Poets, Zoologists, And Bears Are Becoming Friends
By Betsy Mikel in Arts & Entertainment on May 21, 2010 9:25PM
The opening ceremony for the Language of Conversation is tomorrow.
If you go visit bears Jim, Axhi, and Hudson and their animal friends (the exhibit also includes bison, wolves and eagles), it’s nearly impossible to miss the poetry around them. Expect to see work beyond that of the hoity-toity poets who always seem get their words engraved on statues, public art, and the like. The lines, stanzas, and verses featured throughout the Language of Conversation come from a variety of poets of different ages, heritages, and languages. Dan Wharton, Ph.D., senior vice president of conservation science for the Chicago Zoological Society and co-creator of the program, worked hard with his team to give the whole body of work - and that includes the animals - a common voice. And he said doing it wasn’t hard. “If you put poets on one side and conversationalists on the other side a message come out that nature, wildlife, and conservation are part of the human soul,” he said.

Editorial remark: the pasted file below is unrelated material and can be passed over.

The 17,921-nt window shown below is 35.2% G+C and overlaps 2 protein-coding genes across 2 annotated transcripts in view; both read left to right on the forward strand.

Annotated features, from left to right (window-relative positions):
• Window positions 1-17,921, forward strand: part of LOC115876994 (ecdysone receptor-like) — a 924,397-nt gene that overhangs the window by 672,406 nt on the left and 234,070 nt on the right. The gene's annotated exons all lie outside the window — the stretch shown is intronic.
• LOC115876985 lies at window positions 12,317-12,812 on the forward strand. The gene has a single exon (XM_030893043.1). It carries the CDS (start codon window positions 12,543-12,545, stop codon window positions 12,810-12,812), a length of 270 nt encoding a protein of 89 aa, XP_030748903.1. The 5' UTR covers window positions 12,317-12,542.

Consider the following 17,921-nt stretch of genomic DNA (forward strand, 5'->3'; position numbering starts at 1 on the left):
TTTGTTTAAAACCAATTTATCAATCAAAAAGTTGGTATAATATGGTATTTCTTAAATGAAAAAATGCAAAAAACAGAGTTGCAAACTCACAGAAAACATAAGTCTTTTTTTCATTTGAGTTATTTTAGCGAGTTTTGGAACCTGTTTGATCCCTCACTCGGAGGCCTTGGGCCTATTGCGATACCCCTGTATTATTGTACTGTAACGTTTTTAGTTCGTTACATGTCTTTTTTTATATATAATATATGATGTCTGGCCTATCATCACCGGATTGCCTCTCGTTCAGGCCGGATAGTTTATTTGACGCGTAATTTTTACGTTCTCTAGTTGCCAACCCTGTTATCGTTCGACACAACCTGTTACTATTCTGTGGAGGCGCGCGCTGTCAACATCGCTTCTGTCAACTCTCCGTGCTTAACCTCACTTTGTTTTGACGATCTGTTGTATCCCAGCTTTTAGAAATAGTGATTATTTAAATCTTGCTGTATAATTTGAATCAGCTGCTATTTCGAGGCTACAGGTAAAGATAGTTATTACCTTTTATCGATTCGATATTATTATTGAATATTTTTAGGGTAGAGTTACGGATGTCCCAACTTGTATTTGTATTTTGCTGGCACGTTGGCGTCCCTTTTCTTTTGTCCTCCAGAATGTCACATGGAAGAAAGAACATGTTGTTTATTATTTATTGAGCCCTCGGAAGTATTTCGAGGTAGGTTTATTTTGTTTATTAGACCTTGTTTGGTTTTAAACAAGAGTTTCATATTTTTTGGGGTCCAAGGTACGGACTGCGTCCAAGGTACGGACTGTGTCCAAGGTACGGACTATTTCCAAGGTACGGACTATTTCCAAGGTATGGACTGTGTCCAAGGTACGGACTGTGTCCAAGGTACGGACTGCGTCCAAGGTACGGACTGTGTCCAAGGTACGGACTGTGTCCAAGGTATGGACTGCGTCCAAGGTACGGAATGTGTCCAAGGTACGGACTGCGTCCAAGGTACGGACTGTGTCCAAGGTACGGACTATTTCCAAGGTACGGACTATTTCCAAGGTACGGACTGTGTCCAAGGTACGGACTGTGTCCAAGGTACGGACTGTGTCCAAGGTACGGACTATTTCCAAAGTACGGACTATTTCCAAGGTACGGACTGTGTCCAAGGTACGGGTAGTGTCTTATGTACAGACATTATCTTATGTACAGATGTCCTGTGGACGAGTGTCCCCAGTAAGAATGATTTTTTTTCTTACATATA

We were surprised to learn that Brookfield isn’t the only zoo to be launching the Language of Conversation. The program was initially created for Central Park Zoo thanks to a partnership between the Wildlife Conservation Society and Poets House, a literary center and poetry archive in New York. Wharton, who was the zoo’s director at the time, went through a process of engaging zoologists, poets and graphic artists to incorporate poetry throughout the whole zoo. It was a huge hit in follow-up research and surveys. “Even when you didn’t ask visitors about the poetry, people would very often quote it back. There was a sense of finding it inspiring.”
Now the Language of Conversation is being replicated at five zoos and libraries in Chicago, New Orleans, Little Rock, Jacksonville, and Milwaukee thanks to a $1 million National Leadership Grant from the Institute of Museum and Library Services. Brookfield Zoo poet-in-residence Sandra Alcosser had a dual role with Wharton to adapt the program for the zoo here, and the Brookfield and Riverside Public Libraries have related poetry installations, too.
One of the coolest things about the Language of Conversation is that it was designed to be permanent installation. We are tickled pink that every time we go say hi to the Brookfield Zoo bears, we can check out the poetry, too. For some one-time only events, head over this weekend for the opening celebration, which includes a tour through the installation and poetry readings by Alcosser and Joseph Bruchac, a poet and children’s book author. Various events take place both at the zoo and at Brookfield and Riverside Public Libraries. See the schedule here.